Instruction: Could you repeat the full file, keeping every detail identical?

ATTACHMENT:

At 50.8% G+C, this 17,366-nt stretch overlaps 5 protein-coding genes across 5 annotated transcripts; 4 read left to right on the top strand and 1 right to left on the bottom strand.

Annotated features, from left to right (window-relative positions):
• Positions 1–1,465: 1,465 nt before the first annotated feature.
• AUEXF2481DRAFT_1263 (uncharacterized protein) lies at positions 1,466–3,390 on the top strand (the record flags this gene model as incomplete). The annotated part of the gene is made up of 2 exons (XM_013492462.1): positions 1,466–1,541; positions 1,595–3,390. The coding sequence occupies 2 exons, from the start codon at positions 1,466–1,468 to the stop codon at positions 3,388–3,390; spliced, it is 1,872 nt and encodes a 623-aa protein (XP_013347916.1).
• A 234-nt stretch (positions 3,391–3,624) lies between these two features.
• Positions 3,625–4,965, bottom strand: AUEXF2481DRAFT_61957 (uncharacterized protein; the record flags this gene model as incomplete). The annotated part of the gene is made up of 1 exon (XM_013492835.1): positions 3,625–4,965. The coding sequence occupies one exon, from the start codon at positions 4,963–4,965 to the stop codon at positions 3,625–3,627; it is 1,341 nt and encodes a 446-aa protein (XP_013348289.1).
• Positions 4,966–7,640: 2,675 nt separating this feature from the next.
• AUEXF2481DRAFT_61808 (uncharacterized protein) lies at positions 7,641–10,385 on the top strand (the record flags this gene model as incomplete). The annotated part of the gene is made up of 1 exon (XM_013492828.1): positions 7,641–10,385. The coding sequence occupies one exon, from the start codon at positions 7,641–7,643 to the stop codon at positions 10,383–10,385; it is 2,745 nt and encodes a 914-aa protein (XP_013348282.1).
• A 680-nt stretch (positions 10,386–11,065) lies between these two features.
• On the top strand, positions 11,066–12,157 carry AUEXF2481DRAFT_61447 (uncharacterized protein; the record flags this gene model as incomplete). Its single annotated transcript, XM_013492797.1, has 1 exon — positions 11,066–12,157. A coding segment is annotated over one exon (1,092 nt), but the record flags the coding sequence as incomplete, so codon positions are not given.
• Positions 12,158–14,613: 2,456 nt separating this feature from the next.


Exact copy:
At 50.8% G+C, this 17,366-nt stretch overlaps 5 protein-coding genes across 5 annotated transcripts; 4 read left to right on the top strand and 1 right to left on the bottom strand.

Annotated features, from left to right (window-relative positions):
• Positions 1–1,465: 1,465 nt before the first annotated feature.
• AUEXF2481DRAFT_1263 (uncharacterized protein) lies at positions 1,466–3,390 on the top strand (the record flags this gene model as incomplete). The annotated part of the gene is made up of 2 exons (XM_013492462.1): positions 1,466–1,541; positions 1,595–3,390. The coding sequence occupies 2 exons, from the start codon at positions 1,466–1,468 to the stop codon at positions 3,388–3,390; spliced, it is 1,872 nt and encodes a 623-aa protein (XP_013347916.1).
• A 234-nt stretch (positions 3,391–3,624) lies between these two features.
• Positions 3,625–4,965, bottom strand: AUEXF2481DRAFT_61957 (uncharacterized protein; the record flags this gene model as incomplete). The annotated part of the gene is made up of 1 exon (XM_013492835.1): positions 3,625–4,965. The coding sequence occupies one exon, from the start codon at positions 4,963–4,965 to the stop codon at positions 3,625–3,627; it is 1,341 nt and encodes a 446-aa protein (XP_013348289.1).
• Positions 4,966–7,640: 2,675 nt separating this feature from the next.
• AUEXF2481DRAFT_61808 (uncharacterized protein) lies at positions 7,641–10,385 on the top strand (the record flags this gene model as incomplete). The annotated part of the gene is made up of 1 exon (XM_013492828.1): positions 7,641–10,385. The coding sequence occupies one exon, from the start codon at positions 7,641–7,643 to the stop codon at positions 10,383–10,385; it is 2,745 nt and encodes a 914-aa protein (XP_013348282.1).
• A 680-nt stretch (positions 10,386–11,065) lies between these two features.
• On the top strand, positions 11,066–12,157 carry AUEXF2481DRAFT_61447 (uncharacterized protein; the record flags this gene model as incomplete). Its single annotated transcript, XM_013492797.1, has 1 exon — positions 11,066–12,157. A coding segment is annotated over one exon (1,092 nt), but the record flags the coding sequence as incomplete, so codon positions are not given.
• Positions 12,158–14,613: 2,456 nt separating this feature from the next.